Schools to reopen Jan. 4 for K-1 students

Around 250 high school students are failing, others experiencing depression

The+Pullman+Public+Schools+board+decided+to+begin+in-person+classes+early+next+year+for+some+students.

SCREENSHOT FROM MEETING

The Pullman Public Schools board decided to begin in-person classes early next year for some students.

JENAE LAXSON, Evergreen reporter

Pullman Public Schools board voted for in-person classes to begin Jan. 4 for students K-1.

Students’ social and emotional needs must be addressed, said Allison Munch-Rotolo, board liaison for Sunnyside Elementary, during a Pullman Public Schools board meeting on Wednesday.

High schoolers are failing classes and experiencing severe depression, said Susan Weed, Pullman Public Schools board president.

“Parents are afraid for their children, and I do not know how to solve it,” she said. “Kids are social beings, and they are shriveling into themselves.”

Nathan Roberts, board liaison for Kamiak Elementary, said in-person classes should resume when it is safe, and the board should wait for Whitman County Public Health’s metric.

The metric will likely be released next week, he said. The metric is the ratio of people who tested positive for COVID-19 versus the total population within a given amount of time.

The metric will issue updated guidelines schools should follow when reopening, said Chris Skidmore, interim head of the Whitman County Health Department.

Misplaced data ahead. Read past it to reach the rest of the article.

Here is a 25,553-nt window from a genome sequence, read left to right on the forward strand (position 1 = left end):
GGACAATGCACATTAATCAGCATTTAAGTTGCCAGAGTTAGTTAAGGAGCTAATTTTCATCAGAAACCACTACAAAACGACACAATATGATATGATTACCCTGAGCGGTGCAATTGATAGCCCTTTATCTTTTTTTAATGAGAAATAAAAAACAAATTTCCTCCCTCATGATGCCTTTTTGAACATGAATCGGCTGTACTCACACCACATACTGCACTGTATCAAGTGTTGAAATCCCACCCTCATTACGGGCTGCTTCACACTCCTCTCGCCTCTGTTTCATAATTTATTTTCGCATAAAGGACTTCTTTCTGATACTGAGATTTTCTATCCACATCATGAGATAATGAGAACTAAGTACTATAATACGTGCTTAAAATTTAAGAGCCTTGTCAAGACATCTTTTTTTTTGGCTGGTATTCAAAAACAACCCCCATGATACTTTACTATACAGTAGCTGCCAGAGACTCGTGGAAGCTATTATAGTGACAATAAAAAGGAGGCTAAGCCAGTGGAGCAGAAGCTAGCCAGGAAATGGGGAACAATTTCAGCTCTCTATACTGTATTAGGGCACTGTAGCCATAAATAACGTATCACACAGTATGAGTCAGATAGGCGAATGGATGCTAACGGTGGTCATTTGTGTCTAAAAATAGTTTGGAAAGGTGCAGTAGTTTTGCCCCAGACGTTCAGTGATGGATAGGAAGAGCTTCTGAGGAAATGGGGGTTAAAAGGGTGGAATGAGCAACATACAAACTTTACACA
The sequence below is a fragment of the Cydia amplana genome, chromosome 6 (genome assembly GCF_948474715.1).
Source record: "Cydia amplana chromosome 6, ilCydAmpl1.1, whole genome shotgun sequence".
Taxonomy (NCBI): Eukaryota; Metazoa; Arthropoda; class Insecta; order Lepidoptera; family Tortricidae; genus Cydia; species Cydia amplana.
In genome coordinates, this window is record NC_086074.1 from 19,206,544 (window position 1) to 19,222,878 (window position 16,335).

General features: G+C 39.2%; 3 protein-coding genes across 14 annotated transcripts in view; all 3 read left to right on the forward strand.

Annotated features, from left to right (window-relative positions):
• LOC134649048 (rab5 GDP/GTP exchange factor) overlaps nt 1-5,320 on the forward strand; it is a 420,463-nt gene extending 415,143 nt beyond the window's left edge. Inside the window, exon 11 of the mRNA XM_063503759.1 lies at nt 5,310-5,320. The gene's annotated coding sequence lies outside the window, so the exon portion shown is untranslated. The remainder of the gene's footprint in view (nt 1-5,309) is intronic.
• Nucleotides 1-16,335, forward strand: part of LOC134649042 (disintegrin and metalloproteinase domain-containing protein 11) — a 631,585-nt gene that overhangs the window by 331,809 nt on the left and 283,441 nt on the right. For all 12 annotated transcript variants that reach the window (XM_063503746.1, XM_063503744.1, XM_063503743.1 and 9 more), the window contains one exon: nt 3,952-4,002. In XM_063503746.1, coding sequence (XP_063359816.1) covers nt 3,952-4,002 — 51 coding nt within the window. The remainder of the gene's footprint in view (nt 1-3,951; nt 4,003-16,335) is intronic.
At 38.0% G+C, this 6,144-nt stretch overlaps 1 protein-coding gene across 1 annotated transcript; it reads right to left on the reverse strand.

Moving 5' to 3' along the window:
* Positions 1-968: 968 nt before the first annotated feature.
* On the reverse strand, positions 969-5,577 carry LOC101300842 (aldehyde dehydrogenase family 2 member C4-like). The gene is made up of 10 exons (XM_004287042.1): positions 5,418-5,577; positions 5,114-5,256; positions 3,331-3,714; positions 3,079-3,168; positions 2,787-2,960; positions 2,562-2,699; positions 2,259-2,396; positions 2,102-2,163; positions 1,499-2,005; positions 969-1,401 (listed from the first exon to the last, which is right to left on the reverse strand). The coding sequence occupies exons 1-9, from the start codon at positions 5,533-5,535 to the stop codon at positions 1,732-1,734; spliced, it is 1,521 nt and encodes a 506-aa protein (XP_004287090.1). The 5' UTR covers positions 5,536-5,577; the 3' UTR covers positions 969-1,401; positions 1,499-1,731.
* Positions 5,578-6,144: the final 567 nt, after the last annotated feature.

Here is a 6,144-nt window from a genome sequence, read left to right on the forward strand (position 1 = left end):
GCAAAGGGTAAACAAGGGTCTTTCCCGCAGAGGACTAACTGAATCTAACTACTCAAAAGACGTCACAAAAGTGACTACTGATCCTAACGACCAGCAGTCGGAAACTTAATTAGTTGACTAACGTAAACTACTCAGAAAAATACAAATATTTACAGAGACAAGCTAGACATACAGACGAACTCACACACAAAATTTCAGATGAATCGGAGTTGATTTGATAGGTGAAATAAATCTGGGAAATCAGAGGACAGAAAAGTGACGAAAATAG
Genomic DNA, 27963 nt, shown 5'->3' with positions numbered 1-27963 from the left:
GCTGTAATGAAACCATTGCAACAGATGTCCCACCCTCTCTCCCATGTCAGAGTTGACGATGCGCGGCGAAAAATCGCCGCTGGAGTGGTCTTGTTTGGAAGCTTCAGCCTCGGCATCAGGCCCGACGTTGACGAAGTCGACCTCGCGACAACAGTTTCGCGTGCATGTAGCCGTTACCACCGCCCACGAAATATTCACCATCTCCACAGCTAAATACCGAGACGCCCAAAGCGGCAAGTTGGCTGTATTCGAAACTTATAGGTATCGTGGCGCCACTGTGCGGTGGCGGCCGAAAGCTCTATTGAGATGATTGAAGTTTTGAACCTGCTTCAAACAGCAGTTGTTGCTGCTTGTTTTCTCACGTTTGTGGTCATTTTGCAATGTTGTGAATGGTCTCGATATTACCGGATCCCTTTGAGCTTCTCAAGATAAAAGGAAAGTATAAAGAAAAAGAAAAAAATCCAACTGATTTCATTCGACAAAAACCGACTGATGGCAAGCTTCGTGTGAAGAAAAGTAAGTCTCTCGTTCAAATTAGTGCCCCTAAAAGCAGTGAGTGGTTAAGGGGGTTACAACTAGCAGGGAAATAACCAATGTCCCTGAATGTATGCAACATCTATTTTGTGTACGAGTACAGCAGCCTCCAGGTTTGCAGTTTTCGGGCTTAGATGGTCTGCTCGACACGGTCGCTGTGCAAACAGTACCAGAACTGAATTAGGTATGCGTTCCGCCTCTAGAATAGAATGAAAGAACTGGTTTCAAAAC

There is a chance a surge in positive COVID-19 cases will happen during the winter season, he said. The schools’ official start date should not be determined until the metric has been released.

“We have 393 students who are suffering in elementary school,” Weed said. “We have 250 failing high schoolers.”

Jim Evermann, board liaison for Franklin Elementary, said there should be adequate COVID-19 testing when in-person classes resume. There should also be sufficient substitute teachers and weekly updates on the schools’ conditions.

It will be difficult to determine the number of substitute teachers needed until in-person classes begin, said Superintendent Bob Maxwell.

Older students should return to in-person classes if the return of kindergarteners and first graders is successful, Munch-Rotolo said.

She said there should be a second motion for groups of 10 or fewer students in higher grades to return to school.